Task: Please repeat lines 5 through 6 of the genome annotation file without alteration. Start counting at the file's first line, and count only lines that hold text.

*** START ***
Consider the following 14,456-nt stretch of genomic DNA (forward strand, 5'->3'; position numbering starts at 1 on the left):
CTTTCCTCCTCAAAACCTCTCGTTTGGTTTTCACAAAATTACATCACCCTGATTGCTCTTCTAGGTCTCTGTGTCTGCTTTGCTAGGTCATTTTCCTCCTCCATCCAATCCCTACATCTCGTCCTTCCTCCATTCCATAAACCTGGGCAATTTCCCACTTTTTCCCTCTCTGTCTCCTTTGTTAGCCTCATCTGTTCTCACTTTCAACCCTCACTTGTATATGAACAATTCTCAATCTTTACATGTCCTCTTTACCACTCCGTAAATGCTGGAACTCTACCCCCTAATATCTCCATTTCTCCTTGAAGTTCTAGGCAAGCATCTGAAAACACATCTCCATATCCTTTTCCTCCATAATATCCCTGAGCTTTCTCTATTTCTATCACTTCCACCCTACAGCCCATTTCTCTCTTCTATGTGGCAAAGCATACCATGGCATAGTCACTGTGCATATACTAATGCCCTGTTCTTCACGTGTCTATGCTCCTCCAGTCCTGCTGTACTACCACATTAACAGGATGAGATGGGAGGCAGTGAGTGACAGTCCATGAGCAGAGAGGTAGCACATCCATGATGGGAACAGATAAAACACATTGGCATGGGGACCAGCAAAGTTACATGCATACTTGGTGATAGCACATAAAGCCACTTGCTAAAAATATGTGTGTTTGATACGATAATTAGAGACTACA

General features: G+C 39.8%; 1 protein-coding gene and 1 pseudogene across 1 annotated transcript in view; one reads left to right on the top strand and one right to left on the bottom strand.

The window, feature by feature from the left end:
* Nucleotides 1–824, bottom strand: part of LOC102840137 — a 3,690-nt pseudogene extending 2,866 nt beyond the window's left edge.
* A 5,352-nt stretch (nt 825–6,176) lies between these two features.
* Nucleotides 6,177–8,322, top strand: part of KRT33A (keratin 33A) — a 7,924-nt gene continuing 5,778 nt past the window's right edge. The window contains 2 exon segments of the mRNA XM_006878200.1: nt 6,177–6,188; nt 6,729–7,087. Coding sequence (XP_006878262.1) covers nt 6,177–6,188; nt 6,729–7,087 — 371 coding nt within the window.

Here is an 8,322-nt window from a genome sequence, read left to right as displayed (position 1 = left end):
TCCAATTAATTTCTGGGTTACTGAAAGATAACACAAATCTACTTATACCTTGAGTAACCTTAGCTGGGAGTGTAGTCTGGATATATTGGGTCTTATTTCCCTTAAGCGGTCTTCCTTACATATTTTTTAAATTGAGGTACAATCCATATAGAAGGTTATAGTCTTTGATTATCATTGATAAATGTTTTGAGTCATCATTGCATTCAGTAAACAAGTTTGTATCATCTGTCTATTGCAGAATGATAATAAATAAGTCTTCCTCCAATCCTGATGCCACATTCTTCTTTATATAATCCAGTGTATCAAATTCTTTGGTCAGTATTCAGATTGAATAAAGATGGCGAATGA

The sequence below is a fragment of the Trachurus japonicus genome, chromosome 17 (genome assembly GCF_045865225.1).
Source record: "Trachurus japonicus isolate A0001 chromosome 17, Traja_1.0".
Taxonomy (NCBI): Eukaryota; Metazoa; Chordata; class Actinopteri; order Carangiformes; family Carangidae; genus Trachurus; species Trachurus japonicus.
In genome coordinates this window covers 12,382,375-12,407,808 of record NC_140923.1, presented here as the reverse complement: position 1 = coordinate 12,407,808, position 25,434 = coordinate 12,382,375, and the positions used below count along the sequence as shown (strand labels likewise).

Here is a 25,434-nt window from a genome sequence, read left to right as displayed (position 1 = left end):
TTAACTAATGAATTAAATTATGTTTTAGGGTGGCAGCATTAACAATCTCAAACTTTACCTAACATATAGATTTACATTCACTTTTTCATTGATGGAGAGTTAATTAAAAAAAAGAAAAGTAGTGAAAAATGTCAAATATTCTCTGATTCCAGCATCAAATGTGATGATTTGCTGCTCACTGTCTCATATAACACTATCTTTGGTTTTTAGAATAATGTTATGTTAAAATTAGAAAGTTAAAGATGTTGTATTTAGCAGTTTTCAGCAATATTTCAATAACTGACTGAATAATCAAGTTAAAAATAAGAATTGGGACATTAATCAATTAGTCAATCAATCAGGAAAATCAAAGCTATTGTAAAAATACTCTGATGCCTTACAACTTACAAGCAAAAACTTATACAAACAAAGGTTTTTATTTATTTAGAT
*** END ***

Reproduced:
* Nucleotides 1–824, bottom strand: part of LOC102840137 — a 3,690-nt pseudogene extending 2,866 nt beyond the window's left edge.
* A 5,352-nt stretch (nt 825–6,176) lies between these two features.